The Malkins submitted their ABC application for the OB tasting room a week after sending the same paperwork for the Normal Heights project. Early on, things went as expected, including receipt of protests during the 30-day period when residents are allowed to formally raise issues. The majority of the protests were rescinded once the Malkins reached out to the individuals who had initiated them. What the Malkins were unaware of, however, is that a private meeting had been held without their notification or knowledge in late-April—outside of the public-protest period—between ABC supervisors, representatives of the San Diego Police Department (SDPD), a State Assembly member and additional OB residents not in favor of the tasting room. ABC representatives claimed the meeting was not specifically about Little Miss, but rather all tasting-room licenses pending on Newport Avenue, but Little Miss’ was the only license of that type pending at the time. The negatives that came out of that meeting, where the project was scrutinized without the applicants being able to defend their business, followed the Little Miss project file through its lifespan without the Malkins even knowing. But this constitutes only a portion of the obstacles.
While the Malkins respect the job and authority of the ABC and appreciate the hard-working nature of ABC employees, they echo the opinion of most (including ABC employees) that the department and its local offices are severely understaffed during this time of unprecedented brewery openings. During the many months they spent trying to open the OB tasting room, meetings with ABC agents typically yielded little in the way of concrete answers or reliable advice. Often, one agent would contradict the other. In the cases where they agreed, other governmental factions saw things differently. Additionally, the Malkins were told to call ABC reps at different offices as well as various individuals at the City of San Diego offices and SDPD. Most calls went unanswered, as did requests for information.
The key piece of info they coveted during the process were crime logs. During a meeting with the ABC on July 20, the Malkins were shown a letter from the SDPD dated June 29 stating it would not support the issuance of Little Miss’ OB license. The reason: the neighborhoods the Western Patrol Division serves (Ocean Beach, Hillcrest, La Playa, Linda Vista, Loma Portal, Midtown, Midway District, Mission Hills, Mission Valley West, Morena, Old Town, Point Loma Heights, Roseville-Fleetridge, Sunset Cliffs, University Heights and “Wooded Area”) had experienced an overall increase in crime and could not handle another ABC license issued in the area. The ABC said they would not go against the SDPD’s recommendation because they felt it was impossible to change their opinion. Determined to give that a try on their own, the Malkins asked to see the crime reports for the aforementioned communities. The ABC had those reports, but said they were not allowed to provide them to the Malkins, and directed them to obtain the data from the City. They attempted to do so, but after more unanswered calls, ended up downloading the information they needed from the City of San Diego’s website instead.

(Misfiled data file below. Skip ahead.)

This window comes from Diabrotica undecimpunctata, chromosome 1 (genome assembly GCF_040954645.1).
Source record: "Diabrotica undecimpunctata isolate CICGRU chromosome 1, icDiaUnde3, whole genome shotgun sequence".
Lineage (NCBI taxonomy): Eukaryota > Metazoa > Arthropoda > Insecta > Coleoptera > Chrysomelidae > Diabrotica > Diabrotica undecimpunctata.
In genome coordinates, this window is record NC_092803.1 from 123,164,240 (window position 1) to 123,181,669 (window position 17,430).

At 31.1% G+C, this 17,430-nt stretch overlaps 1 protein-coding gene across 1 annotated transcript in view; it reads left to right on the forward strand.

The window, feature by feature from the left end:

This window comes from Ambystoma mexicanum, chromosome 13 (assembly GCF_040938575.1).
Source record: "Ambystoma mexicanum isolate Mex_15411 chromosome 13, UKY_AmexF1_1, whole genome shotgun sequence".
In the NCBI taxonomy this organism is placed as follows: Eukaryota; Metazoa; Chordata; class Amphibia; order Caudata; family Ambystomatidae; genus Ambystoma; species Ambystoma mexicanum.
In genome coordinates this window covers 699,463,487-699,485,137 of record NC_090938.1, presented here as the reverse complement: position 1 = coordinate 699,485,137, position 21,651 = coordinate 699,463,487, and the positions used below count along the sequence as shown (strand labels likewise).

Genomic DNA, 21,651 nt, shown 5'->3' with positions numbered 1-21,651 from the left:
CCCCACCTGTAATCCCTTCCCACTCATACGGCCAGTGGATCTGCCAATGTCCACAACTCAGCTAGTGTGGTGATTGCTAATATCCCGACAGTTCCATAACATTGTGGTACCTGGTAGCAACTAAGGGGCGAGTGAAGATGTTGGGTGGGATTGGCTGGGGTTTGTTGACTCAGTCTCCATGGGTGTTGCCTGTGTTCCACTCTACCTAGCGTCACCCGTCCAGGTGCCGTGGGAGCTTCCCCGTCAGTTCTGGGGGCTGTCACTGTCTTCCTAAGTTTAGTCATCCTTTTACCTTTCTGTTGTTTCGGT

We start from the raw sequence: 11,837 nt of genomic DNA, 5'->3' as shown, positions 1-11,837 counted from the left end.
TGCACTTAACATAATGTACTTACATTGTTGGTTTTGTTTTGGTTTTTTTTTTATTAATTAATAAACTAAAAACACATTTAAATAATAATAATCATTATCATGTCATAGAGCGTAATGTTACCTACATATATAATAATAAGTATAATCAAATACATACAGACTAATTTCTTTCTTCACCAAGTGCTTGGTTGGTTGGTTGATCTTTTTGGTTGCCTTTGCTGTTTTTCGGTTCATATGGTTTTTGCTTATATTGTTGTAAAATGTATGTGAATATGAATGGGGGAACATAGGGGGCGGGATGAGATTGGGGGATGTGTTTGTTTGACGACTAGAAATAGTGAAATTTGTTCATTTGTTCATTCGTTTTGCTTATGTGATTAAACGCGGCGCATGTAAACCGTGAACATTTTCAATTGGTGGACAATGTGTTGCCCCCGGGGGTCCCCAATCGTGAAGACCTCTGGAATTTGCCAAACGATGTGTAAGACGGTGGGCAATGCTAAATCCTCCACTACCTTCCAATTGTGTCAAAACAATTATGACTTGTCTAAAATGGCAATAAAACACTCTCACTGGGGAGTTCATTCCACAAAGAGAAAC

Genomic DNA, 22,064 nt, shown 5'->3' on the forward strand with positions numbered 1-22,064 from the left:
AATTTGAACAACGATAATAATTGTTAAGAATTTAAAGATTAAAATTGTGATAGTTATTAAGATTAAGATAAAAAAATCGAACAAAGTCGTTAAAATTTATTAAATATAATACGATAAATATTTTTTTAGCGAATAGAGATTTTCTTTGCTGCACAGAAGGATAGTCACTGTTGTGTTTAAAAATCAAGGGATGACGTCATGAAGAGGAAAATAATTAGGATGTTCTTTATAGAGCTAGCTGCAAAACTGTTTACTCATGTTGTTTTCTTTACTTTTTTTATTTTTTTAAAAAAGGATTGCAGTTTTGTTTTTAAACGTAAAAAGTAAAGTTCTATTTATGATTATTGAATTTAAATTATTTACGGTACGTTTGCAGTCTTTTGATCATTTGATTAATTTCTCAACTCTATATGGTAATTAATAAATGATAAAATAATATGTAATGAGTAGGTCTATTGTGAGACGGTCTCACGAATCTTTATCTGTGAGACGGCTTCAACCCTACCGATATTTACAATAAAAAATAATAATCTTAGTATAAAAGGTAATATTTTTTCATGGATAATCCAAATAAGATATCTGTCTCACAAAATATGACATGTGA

Through this fact-finding exercise, they discovered that, although alcohol-related crime had gone up in the Western Patrol Division’s patrol area as a whole, it had gone down in OB by a whopping 40% since the November 2014 introduction of the neighborhood’s first brewery tasting room—Culture Brewing Company on Newport Avenue. Also, the number-one alcohol-related crime in OB is open-container violations, primarily on the beach. They presented this information to multiple City Councilmembers, the Mayor’s office and ABC, even going so far as to waive Little Miss’ ability to sell packaged beer or growlers to go, but never received an answer. The final straw was a call earlier this week when the Malkins say it seemed like someone at the ABC had decided they were going to deny the license long ago—possibly as far back as the meeting that they weren’t given the opportunity to attend—but nobody wanted to be the bearer of bad news. It prompted them to officially pull the plug on the OB project.
This drama isn’t the only turbulence for the company, which last week parted ways with the only brewmaster it has known during its first year of existence. This seems a much easier hurdle to get over than ABC issues. Former Green Flash Brewing Company brewer Joe Lisica spearheaded brewery and tasting room construction and beer production for Little Miss. His desire was to create clean, clear beers, including an assortment of single-malt-and-single-hop (SMASH) beers. While quality was never an issue and ownership appreciated Lisica and his beers, their vision for Little Miss’ portfolio was vastly different, leading to an amicable parting of ways. Mike Morbitzer, a fellow Green Flash alum Lisica hired as his assistant, has been promoted to brewmaster and will be responsible for reshaping Little Miss’ offerings to match the Malkin’s desires, which includes more new-school beers such as hazy IPAs and beers brewed with fruits and other adjuncts across varying styles. Meanwhile, Lisica is taking a brief hiatus from the industry to contemplate his next move, while entertaining offers from companies in need of his services.